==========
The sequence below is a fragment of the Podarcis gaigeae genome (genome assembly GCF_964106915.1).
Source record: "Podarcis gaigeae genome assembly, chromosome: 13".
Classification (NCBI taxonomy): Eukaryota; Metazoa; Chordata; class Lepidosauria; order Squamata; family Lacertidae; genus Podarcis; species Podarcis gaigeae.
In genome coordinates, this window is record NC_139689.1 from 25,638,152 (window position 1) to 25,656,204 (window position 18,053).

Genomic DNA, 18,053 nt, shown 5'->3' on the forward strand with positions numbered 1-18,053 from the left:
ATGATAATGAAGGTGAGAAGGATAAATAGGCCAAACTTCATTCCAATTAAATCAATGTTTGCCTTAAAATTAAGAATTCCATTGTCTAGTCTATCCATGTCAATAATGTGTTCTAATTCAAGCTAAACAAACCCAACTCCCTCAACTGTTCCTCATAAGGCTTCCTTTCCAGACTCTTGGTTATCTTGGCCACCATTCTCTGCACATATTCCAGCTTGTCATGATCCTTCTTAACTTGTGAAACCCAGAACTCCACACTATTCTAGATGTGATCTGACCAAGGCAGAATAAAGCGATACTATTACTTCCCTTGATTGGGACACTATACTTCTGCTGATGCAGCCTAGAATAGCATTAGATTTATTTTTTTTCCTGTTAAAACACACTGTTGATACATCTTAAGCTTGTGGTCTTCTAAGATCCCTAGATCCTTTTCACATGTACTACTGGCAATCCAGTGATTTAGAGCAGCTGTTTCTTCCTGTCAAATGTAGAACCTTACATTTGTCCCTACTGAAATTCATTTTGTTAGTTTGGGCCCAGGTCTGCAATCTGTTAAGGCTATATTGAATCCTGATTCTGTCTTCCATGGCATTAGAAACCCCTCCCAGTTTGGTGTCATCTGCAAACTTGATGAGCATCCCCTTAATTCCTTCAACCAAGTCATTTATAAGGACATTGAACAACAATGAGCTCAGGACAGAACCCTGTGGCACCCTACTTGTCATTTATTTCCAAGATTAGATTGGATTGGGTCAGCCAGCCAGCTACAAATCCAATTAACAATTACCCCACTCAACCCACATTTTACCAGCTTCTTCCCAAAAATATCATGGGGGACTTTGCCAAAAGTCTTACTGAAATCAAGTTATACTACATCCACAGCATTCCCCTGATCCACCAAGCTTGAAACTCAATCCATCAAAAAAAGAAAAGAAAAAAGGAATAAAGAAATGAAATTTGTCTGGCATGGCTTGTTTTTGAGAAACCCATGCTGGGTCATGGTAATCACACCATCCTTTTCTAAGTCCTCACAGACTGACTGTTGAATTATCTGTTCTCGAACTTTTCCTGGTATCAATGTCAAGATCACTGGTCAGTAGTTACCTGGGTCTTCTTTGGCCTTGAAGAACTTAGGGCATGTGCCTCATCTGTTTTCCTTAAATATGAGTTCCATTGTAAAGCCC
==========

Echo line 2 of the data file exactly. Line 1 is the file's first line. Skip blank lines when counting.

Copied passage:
Source record: "Podarcis gaigeae genome assembly, chromosome: 13".